MGM Casino Hack Hits 10.6 Million Guests
More than 10 million guests of the MGM Casino in Las Vegas have been implicated in a wide-sprawling data breach that hit the hotel several months ago.
News of the data breach was first broken by ZDNet’s Catalin Cimpanu who says that the personal information of more than 10 million guests was published on a hacking forum discovered earlier this week.
“Besides details for regular tourists and travelers, including in the leaked files are also personal and contact details for celebrities, tech CEOs, reporters, government officials and employees at some of the world’s largest tech companies.” The data listed includes full names, home addresses, phone numbers, emails and dates of birth of a massive amount of people, including Twitter’s founder, Jack Dorsey, and entertainer Justin Beiber and even some TSA officials.
The author states that ZDNet has verified the authenticity of the data dump listed online with the help of security research collective, Under the Breach, and a spokesperson for MGM Resorts has also confirmed the hack via email.
“Last summer, we discovered unauthorized access to a cloud server that contained a limited amount of information for certain previous guests of MGM Resorts,” the spokesperson told ZDNet.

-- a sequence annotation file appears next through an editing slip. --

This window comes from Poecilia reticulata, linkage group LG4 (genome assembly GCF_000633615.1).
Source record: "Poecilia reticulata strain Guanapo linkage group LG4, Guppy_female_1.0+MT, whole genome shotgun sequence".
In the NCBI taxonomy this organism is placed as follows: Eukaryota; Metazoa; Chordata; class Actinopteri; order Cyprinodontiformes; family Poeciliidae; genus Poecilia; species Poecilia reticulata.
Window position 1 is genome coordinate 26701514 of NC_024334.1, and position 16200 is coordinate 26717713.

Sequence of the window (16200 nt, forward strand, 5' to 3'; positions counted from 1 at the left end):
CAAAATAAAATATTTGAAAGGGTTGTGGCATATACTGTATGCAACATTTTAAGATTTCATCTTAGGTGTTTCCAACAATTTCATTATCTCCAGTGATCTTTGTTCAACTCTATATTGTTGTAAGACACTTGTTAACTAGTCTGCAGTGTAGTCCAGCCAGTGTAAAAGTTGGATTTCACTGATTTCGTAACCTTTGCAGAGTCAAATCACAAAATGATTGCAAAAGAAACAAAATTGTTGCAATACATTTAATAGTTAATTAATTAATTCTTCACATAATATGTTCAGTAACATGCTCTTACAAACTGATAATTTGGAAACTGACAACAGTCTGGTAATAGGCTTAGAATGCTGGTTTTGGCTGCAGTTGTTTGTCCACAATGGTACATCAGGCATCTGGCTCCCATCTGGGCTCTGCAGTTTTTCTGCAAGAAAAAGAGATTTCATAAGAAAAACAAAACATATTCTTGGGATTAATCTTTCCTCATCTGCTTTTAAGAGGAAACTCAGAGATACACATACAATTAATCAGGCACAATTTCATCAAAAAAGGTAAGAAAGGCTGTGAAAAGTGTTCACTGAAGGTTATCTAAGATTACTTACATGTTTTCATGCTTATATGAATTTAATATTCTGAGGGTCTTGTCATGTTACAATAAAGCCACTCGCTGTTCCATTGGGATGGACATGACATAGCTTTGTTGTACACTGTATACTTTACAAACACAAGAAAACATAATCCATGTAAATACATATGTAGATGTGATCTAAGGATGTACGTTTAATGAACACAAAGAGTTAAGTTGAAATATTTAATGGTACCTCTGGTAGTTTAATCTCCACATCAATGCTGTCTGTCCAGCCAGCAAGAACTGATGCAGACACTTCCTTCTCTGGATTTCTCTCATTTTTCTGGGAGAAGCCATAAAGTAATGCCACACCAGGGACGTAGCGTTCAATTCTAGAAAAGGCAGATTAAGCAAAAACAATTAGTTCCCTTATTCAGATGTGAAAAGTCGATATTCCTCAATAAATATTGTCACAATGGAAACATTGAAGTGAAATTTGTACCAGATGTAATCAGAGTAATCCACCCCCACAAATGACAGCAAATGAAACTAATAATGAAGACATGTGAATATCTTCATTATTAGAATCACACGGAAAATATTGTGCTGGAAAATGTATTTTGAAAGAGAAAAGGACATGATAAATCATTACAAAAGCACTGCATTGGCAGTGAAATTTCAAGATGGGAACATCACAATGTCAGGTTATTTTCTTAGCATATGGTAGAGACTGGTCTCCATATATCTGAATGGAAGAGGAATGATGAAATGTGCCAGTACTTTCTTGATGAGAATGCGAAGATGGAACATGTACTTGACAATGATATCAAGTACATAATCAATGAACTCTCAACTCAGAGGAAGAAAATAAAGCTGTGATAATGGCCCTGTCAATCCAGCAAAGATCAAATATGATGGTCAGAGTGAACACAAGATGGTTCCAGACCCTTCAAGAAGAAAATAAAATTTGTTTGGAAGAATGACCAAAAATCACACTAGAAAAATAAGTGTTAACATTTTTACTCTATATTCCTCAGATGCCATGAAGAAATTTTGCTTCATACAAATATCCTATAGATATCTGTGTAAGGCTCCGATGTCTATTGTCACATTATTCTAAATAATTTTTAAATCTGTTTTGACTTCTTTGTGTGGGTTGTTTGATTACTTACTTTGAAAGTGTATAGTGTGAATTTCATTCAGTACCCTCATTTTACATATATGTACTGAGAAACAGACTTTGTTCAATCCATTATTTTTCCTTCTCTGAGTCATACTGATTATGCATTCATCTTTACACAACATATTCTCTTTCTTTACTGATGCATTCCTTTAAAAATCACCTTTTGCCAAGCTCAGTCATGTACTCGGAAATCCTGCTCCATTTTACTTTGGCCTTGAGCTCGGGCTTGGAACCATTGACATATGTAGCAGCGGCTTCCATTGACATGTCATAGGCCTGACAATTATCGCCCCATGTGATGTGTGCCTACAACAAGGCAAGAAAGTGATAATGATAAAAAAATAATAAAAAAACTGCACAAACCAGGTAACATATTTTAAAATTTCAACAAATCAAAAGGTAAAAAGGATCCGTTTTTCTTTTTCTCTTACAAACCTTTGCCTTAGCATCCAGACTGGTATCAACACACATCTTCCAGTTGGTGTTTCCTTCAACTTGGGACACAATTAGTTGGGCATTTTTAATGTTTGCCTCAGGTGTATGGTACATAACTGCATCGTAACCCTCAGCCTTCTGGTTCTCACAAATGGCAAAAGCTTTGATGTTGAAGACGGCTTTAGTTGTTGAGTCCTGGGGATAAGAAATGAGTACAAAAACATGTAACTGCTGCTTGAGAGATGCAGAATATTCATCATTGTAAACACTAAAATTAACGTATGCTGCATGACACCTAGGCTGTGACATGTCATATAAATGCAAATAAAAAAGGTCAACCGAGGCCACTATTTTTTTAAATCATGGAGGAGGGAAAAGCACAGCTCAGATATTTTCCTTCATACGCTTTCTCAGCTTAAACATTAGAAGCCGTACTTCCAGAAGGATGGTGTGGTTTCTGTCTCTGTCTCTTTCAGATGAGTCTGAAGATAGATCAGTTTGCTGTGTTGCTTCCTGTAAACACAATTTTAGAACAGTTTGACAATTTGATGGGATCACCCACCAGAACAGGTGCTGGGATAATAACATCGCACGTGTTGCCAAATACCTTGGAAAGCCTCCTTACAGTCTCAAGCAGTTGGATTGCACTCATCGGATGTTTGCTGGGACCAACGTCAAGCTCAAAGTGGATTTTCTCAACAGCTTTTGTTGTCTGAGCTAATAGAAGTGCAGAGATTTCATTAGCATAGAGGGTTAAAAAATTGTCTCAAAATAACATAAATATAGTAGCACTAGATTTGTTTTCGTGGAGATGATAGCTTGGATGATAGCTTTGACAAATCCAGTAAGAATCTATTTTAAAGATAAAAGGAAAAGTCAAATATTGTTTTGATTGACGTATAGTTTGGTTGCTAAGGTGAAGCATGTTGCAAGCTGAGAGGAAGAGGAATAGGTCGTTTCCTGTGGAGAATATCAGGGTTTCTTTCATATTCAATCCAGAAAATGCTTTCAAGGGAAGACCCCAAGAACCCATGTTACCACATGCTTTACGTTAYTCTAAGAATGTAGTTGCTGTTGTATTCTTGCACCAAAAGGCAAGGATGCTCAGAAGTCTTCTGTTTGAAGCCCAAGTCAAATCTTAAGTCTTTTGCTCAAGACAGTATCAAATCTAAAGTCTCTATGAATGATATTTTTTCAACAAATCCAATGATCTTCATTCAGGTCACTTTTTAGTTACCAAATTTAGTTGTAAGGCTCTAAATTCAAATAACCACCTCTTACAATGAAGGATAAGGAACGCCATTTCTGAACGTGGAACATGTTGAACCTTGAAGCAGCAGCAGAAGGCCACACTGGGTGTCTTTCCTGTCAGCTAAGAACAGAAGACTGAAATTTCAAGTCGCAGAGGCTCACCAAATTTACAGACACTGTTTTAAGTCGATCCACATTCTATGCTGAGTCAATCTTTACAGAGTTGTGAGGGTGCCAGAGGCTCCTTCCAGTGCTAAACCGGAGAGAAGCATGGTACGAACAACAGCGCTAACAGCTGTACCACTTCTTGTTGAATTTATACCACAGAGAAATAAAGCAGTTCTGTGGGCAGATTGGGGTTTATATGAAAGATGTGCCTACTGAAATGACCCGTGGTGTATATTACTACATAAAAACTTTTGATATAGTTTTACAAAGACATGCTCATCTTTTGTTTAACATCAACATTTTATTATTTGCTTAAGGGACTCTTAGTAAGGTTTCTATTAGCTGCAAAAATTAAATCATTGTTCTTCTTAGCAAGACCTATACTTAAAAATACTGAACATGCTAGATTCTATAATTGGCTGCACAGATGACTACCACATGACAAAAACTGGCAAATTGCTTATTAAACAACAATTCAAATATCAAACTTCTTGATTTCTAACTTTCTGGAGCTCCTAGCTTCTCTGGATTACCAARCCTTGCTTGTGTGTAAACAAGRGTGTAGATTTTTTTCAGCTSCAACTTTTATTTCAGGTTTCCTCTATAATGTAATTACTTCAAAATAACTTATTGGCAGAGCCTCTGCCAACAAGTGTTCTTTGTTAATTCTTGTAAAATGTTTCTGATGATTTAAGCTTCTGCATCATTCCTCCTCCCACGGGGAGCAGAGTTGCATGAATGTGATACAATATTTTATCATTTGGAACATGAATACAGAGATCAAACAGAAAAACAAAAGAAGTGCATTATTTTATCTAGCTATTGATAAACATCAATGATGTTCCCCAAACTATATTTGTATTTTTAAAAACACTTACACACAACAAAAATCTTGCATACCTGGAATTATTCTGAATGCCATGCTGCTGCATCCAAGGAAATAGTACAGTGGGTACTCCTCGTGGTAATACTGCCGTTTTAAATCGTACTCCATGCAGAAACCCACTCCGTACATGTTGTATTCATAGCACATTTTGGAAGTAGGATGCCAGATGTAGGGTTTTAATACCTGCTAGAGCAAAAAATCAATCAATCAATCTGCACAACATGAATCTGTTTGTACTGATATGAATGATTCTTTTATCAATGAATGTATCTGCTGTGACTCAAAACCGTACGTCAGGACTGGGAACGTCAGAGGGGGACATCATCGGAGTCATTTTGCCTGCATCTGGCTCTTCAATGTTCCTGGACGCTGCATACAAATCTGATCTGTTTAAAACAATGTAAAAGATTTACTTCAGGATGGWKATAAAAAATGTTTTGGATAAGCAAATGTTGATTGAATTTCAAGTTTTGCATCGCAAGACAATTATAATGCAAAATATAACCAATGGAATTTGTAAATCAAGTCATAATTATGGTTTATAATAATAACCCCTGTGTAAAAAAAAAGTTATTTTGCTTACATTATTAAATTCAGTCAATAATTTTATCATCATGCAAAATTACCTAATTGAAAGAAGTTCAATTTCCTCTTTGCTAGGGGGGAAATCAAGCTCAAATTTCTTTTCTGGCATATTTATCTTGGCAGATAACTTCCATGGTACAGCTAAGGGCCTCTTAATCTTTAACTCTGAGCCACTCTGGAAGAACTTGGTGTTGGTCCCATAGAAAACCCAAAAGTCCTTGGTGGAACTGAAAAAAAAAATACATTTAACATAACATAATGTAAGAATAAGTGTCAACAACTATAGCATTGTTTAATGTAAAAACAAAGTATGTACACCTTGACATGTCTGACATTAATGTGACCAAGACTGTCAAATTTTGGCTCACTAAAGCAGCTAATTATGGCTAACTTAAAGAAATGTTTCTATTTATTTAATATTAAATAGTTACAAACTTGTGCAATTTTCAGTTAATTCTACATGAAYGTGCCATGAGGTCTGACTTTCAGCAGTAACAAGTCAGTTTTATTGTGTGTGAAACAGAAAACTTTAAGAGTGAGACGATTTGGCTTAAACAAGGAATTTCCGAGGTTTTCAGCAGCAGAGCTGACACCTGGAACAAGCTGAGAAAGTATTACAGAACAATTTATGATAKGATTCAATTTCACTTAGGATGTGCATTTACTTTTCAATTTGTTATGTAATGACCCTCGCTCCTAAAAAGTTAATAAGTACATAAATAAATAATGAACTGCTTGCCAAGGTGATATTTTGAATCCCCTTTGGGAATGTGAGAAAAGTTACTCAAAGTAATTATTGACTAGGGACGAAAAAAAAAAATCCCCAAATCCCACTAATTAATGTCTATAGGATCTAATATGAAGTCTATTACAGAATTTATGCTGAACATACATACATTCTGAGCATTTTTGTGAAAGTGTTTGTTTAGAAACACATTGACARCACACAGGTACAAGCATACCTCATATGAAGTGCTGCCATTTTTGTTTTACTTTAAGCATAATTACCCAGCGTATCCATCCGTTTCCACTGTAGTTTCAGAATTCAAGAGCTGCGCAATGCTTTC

“We are confident that no financial, payment card or password data was involved in this matter,” they added, assuring reporters that all impacted hotel guests were informed of the breach “in accordance with applicable state laws.”
The BBC is writing that “approximately 1,300 former guests were notified that more sensitive information including passport numbers had been revealed.”
A majority of the United States data laws do not require the immediate disclosure of a data breach, in contrast to Europe’s GDPR legislation which stipulates an organisation must disclose the nature and scope of a data breach within days of becoming aware of it.
“At MGM Resorts, we take our responsibility to protect guest data very seriously, and we have strengthened and enhanced the security of our network to prevent this from happening again,” they said.
Irina Nesterovsky, head of research at KELA, a threat-intelligence firm, the data swept up in the breach has been floating around several hacking forums since July, 2019. “The hacker who released this information is believed to have an association, or be a member of GnosticPlayers, a hacking group that has dumped more than one billion user records throughout 2019,” according to the report.